Altruism

Groups provide the opportunity to help support one another. In active addiction, it can be easy to create the belief “I don’t do anything good.” The experience of being supportive or encouraging to other group members directly goes against this belief and can help increase self-esteem.


Corrective Experiences in Primary Relationships

A group is very much like a family since many personalities are present. Group members can process their family systems within the group and help understand and break old dysfunctional patterns. This can feel more doable with the safety of the therapist and not in the actual family.


Development of Socializing Techniques

Being around other people gives more opportunities to practice new social skills, which are often compromised as the result of active addiction. Group members can learn ways to ask for help and get feedback on how their interactions impact other group members. It is helpful to know that others are also learning new ways to communicate sober.


Imitative Behaviors

People learn best by being able to see new behaviors modeled for them. Group therapy allows other members to witness different ways people handle difficult emotions of confrontation. As the group grows together, each member is able to view changing behaviors to support recovery.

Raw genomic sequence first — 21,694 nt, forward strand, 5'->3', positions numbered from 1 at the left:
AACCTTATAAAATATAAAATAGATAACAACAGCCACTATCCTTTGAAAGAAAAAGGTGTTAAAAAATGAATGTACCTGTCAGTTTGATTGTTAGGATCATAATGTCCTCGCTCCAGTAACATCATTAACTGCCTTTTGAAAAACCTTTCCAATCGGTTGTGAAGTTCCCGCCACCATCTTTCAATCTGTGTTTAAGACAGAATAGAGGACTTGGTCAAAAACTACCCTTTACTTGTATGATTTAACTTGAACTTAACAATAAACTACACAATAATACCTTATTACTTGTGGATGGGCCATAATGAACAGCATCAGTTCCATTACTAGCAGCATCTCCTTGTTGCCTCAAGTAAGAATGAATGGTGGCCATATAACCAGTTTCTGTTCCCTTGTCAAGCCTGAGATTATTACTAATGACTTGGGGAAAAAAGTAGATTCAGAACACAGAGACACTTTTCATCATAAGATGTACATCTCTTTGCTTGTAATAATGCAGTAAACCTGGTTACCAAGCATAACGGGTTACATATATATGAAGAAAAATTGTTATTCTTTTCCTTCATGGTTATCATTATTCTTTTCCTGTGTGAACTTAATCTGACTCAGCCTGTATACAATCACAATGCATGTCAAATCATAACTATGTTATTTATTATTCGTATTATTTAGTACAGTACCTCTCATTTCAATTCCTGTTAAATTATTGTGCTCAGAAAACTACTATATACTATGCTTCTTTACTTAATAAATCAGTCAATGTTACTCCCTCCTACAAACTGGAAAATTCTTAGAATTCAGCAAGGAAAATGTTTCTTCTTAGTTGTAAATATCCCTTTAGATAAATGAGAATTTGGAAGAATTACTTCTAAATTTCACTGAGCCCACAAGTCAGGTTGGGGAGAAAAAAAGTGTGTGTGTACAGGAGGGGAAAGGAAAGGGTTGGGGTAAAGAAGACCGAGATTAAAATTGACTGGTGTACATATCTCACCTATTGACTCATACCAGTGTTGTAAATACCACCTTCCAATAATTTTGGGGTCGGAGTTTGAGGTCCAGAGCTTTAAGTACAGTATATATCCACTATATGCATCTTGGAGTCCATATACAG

Interpersonal Learning

People who have been using substances to self-medicate and as a replacement for intimate relationships can often have difficulties understanding how genuine relationships work. A treatment group provides the space to address relational challenges in the here-and-now with the support of a therapist. You can then directly translate this learning into reality.


Group Cohesiveness

Being a part of a group working together to grow helps create a sense of belonging. This brings importance to the group and helps people feel more comfortable sharing difficult things and fostering a sense of closeness.


Catharsis

When there is group cohesion, there is more of an opportunity for members to freely share their emotions that they may have bottled up. Releasing this emotional expression can help a group member experience insights into changes they can make in their lives. This may inspire others in the group as well.


Existential Factors

Substance use disorders and addictions can bring up many existential concerns, such as anxiety about death or processing the larger meaning of life and our purpose. Being in a group can help members understand the responsibility they have in their own lives and give space to process these big issues.


SagePoint IOP understands the power that exists within group therapy. We are passionate about creating group experiences that help increase knowledge about recovery and foster a sense of connection among group members in a warm and welcoming environment. If you or a loved one is struggling with a substance use disorder or addiction, please reach out today to learn more about our services.